Performing Arts faculty and violinist Patrick Galvin SHB'03 stars in a short film shot in Convent & Stuart Hall's Syufy Theatre.
Most music teachers at Convent & Stuart Hall also excel as performers. Patrick Galvin is no exception. A new short film shot on campus showcases his musical talent.
Directed by San Francisco-based filmmaker, Timothy Gaensler-Debs, the film artfully cuts between shots of Patrick sitting in the audience mentally preparing for his performance and shots of him on stage playing J.S. Bach's masterpiece Preludio from the Partita in E major.
The full film starring Patrick Galvin.
As a kindergarten student at Stuart Hall, Patrick took up the violin after a trip to the symphony. Patrick brings his experience from the finest training programs — the San Francisco Youth Symphony, the Peabody Conservatory, Prayner Konservatorium Vienna and the San Francisco Conservatory — to his teaching at Convent & Stuart Hall.
The following is an interview with Patrick Galvin, originally published in the 2018 Convent & Stuart Hall President's Report in an article highlighting the Performing Arts program.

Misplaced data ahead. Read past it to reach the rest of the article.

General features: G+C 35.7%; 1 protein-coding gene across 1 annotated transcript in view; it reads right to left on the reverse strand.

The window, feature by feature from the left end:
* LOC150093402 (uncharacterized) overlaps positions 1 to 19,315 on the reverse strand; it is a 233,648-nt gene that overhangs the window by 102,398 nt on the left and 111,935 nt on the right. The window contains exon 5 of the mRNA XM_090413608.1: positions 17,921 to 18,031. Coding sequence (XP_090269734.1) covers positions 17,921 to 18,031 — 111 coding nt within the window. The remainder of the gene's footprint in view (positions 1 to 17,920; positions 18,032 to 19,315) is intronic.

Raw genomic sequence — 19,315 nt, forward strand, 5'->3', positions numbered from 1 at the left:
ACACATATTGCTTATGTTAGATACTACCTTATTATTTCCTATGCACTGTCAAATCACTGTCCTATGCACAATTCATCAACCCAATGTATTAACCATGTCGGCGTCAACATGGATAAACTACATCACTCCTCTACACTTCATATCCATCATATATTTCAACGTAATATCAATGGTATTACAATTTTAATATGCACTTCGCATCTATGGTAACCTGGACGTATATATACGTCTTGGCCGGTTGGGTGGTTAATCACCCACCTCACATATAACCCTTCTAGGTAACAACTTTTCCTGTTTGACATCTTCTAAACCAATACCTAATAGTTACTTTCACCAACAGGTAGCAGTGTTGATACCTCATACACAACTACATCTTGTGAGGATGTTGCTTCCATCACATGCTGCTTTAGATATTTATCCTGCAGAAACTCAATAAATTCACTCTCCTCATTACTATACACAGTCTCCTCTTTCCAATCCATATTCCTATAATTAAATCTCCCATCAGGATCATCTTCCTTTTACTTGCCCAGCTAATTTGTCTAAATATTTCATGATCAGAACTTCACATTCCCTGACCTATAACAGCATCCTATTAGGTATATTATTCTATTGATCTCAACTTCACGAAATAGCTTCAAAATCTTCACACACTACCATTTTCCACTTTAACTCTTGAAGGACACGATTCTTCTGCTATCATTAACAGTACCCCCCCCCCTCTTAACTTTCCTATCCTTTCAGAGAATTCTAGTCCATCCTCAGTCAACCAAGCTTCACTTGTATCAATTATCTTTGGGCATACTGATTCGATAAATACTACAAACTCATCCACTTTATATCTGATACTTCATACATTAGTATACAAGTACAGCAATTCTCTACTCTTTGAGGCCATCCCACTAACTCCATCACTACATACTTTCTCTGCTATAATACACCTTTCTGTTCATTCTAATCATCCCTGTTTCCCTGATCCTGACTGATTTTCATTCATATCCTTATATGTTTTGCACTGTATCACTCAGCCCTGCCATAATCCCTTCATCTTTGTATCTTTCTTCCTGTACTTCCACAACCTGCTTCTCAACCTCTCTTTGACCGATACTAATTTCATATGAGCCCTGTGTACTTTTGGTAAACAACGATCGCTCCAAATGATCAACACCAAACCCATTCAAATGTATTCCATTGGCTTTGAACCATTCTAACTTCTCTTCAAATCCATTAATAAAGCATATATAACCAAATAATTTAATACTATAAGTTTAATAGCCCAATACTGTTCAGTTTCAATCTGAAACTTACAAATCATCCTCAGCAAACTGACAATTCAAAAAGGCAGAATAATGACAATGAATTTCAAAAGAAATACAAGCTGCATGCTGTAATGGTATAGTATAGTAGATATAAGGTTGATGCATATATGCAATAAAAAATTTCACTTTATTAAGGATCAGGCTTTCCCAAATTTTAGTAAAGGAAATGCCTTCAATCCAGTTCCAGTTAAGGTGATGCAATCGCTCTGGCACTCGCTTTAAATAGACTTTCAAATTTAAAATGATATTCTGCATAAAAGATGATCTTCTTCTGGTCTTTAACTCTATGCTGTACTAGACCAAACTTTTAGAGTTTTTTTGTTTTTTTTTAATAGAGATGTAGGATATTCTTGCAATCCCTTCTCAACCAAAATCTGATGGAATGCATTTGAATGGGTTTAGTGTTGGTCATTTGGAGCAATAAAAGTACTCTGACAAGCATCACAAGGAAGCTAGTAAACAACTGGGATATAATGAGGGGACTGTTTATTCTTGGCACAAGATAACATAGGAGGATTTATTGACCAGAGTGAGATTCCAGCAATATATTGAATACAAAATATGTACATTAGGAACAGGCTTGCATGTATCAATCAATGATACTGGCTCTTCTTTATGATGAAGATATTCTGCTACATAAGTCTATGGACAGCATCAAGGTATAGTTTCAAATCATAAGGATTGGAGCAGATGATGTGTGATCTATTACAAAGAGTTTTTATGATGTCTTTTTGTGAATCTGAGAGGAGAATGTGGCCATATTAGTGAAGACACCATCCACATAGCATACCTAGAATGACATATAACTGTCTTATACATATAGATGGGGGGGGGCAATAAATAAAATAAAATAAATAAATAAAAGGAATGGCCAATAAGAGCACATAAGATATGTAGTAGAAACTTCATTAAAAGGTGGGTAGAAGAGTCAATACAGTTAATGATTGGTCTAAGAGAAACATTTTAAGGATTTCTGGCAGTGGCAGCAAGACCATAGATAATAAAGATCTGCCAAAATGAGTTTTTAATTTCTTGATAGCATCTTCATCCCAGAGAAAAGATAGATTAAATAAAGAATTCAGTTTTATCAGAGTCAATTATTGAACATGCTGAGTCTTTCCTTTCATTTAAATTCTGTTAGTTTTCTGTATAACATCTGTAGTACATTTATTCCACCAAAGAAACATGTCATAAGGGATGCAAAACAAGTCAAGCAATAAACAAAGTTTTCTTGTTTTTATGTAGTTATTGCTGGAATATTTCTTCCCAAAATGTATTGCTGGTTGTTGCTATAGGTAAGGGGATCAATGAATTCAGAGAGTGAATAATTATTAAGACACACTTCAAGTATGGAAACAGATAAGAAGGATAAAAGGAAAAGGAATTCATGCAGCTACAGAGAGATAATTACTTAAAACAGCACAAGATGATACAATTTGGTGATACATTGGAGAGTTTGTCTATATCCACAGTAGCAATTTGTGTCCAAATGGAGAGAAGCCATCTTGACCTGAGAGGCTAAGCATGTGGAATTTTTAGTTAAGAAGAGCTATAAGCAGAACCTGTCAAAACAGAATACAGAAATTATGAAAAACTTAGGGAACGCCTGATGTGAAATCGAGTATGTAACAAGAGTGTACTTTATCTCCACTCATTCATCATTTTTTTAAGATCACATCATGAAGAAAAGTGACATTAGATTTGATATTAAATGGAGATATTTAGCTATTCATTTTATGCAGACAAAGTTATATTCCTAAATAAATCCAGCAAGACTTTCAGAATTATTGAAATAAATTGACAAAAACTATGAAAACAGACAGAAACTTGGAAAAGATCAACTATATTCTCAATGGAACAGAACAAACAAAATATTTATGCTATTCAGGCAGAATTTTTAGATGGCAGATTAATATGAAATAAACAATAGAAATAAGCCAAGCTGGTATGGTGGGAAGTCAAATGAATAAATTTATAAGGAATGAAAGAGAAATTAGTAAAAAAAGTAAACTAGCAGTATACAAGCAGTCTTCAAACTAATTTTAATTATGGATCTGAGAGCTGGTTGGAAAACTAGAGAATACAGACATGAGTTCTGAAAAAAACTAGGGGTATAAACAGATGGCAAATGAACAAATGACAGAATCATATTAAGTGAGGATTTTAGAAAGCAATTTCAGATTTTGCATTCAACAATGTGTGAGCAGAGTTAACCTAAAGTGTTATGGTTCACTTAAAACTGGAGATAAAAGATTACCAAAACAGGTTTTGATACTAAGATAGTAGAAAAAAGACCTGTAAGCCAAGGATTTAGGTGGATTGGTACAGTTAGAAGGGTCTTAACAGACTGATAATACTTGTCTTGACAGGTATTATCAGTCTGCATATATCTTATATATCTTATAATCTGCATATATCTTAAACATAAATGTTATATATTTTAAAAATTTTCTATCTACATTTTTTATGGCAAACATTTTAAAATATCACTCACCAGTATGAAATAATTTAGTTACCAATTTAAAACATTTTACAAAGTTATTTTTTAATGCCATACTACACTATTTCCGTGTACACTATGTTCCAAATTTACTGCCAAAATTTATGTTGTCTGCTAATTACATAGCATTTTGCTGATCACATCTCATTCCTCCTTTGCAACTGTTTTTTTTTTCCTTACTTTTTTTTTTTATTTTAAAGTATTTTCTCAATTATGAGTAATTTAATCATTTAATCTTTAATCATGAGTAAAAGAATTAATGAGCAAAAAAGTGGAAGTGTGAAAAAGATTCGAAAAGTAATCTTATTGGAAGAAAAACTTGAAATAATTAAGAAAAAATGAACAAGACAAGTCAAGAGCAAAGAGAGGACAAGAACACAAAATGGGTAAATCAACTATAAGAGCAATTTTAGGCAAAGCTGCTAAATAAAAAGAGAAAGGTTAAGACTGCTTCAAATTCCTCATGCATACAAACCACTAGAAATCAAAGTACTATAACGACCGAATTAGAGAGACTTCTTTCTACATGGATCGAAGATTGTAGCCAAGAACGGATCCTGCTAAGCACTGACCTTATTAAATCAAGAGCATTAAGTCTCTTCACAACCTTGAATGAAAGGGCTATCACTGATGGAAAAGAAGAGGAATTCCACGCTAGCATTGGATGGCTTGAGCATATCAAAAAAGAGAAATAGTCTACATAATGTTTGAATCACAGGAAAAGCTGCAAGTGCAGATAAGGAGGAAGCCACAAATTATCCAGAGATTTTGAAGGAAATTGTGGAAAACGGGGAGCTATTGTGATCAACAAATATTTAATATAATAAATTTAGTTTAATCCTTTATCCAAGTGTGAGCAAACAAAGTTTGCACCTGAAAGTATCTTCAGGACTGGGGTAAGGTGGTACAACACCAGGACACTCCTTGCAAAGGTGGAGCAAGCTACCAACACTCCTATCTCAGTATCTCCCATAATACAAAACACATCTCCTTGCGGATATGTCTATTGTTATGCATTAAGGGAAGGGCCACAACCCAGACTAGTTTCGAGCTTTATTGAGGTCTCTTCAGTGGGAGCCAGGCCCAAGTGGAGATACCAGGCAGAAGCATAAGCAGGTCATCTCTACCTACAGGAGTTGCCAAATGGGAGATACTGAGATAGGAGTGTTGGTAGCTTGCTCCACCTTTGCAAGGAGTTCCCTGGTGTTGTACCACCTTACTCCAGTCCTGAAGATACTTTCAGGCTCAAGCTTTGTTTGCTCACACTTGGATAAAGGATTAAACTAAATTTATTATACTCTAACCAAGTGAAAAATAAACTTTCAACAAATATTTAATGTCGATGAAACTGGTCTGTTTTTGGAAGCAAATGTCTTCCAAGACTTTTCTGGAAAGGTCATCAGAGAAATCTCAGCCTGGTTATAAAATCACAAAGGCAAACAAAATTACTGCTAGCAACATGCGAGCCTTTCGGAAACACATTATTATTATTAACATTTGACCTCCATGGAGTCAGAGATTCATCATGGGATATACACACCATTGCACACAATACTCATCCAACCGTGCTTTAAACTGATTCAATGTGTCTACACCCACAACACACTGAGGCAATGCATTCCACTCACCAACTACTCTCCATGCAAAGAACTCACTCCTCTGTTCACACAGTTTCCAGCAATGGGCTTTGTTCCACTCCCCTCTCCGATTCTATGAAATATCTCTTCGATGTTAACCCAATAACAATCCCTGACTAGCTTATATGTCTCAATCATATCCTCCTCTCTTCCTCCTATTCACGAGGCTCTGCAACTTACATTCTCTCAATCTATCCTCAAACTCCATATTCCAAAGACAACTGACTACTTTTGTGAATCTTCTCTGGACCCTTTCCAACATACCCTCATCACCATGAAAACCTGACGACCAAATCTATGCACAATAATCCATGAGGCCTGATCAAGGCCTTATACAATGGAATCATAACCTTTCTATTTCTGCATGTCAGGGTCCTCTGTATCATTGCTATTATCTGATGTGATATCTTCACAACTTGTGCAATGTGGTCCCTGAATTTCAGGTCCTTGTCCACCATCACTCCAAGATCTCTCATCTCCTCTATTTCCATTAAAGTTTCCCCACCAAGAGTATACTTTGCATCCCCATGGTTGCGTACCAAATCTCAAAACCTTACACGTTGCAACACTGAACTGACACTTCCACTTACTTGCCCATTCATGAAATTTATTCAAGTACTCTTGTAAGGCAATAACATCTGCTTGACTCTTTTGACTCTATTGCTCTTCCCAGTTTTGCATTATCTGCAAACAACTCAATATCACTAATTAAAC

What is your area of focus in the department and what drew you to Convent & Stuart Hall?
I teach coed fifth grade strings. I started teaching violin lessons at Convent & Stuart Hall in the Music Conservatory after school program three years ago. I'm glad to now be a part of the daytime Performing Arts staff.
What do you hope performing arts exposure will spark in your students?
There is nothing more enriching than exposure to and experience in the arts. The arts bring together intellect, intuition and personal expression. This benefits every student in our program regardless of how far they ultimately pursue music. I hope this exposure will spark a love of music and a curiosity to keep learning about the history of music.
What are your hopes for the department or your discipline in the next five years?
I really hope our department can meet or exceed one of President Krejcarek's goals, that of making ours the best elementary music program in the city. I think our recent meetings aimed at coordinating the different music curriculums have been a crucial first step in that direction.
How do you plan to expand and enhance the program for all students?
I was lucky to have excellent music teachers and professors my whole life. I find myself drawing upon many of the lessons of my teachers when preparing instruction for the students here. I hope to teach not only first-rate instrumental technique but to also impart a reverence for the history and research involved in being a great artist. Students shouldn't only be good players — they should be strong overall musicians, which involves knowing the background of one's instrument and repertoire, being able to read multiple clefs, singing, and of course good musical communication in a group setting.